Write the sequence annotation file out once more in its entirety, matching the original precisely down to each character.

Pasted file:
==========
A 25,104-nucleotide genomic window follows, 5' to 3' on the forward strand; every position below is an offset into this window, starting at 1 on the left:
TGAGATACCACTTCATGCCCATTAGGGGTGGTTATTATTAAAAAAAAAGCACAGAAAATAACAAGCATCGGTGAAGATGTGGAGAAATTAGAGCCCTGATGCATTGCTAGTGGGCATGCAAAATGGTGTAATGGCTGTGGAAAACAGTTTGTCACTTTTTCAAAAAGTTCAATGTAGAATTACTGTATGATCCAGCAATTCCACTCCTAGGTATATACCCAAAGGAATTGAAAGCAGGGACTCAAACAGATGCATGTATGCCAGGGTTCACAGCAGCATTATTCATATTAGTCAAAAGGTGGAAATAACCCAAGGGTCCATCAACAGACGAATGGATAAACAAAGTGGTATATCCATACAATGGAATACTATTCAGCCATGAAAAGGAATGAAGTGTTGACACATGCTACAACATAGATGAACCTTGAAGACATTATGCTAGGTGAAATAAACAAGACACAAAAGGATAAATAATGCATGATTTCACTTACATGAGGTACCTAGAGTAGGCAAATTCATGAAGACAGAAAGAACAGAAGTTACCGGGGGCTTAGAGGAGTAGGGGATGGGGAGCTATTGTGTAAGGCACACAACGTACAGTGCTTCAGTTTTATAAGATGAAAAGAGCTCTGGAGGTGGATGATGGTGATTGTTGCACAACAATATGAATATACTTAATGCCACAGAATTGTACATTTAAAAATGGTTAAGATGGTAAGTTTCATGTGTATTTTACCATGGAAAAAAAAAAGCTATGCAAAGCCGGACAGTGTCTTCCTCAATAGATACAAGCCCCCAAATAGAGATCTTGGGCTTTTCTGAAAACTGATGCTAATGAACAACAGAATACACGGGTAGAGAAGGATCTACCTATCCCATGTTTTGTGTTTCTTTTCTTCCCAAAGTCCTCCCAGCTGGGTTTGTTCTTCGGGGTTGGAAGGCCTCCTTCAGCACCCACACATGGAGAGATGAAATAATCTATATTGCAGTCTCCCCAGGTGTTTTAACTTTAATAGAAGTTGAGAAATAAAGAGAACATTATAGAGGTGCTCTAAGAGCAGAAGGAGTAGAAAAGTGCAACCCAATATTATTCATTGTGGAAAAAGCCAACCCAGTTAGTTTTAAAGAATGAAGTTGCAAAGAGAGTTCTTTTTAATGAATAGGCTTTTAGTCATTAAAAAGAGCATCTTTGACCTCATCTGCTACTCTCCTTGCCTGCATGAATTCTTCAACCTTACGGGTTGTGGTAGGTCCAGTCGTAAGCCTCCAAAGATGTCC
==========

A 25,104-nucleotide genomic window follows, 5' to 3' on the forward strand; every position below is an offset into this window, starting at 1 on the left:
TGAGATACCACTTCATGCCCATTAGGGGTGGTTATTATTAAAAAAAAAGCACAGAAAATAACAAGCATCGGTGAAGATGTGGAGAAATTAGAGCCCTGATGCATTGCTAGTGGGCATGCAAAATGGTGTAATGGCTGTGGAAAACAGTTTGTCACTTTTTCAAAAAGTTCAATGTAGAATTACTGTATGATCCAGCAATTCCACTCCTAGGTATATACCCAAAGGAATTGAAAGCAGGGACTCAAACAGATGCATGTATGCCAGGGTTCACAGCAGCATTATTCATATTAGTCAAAAGGTGGAAATAACCCAAGGGTCCATCAACAGACGAATGGATAAACAAAGTGGTATATCCATACAATGGAATACTATTCAGCCATGAAAAGGAATGAAGTGTTGACACATGCTACAACATAGATGAACCTTGAAGACATTATGCTAGGTGAAATAAACAAGACACAAAAGGATAAATAATGCATGATTTCACTTACATGAGGTACCTAGAGTAGGCAAATTCATGAAGACAGAAAGAACAGAAGTTACCGGGGGCTTAGAGGAGTAGGGGATGGGGAGCTATTGTGTAAGGCACACAACGTACAGTGCTTCAGTTTTATAAGATGAAAAGAGCTCTGGAGGTGGATGATGGTGATTGTTGCACAACAATATGAATATACTTAATGCCACAGAATTGTACATTTAAAAATGGTTAAGATGGTAAGTTTCATGTGTATTTTACCATGGAAAAAAAAAAGCTATGCAAAGCCGGACAGTGTCTTCCTCAATAGATACAAGCCCCCAAATAGAGATCTTGGGCTTTTCTGAAAACTGATGCTAATGAACAACAGAATACACGGGTAGAGAAGGATCTACCTATCCCATGTTTTGTGTTTCTTTTCTTCCCAAAGTCCTCCCAGCTGGGTTTGTTCTTCGGGGTTGGAAGGCCTCCTTCAGCACCCACACATGGAGAGATGAAATAATCTATATTGCAGTCTCCCCAGGTGTTTTAACTTTAATAGAAGTTGAGAAATAAAGAGAACATTATAGAGGTGCTCTAAGAGCAGAAGGAGTAGAAAAGTGCAACCCAATATTATTCATTGTGGAAAAAGCCAACCCAGTTAGTTTTAAAGAATGAAGTTGCAAAGAGAGTTCTTTTTAATGAATAGGCTTTTAGTCATTAAAAAGAGCATCTTTGACCTCATCTGCTACTCTCCTTGCCTGCATGAATTCTTCAACCTTACGGGTTGTGGTAGGTCCAGTCGTAAGCCTCCAAAGATGTCC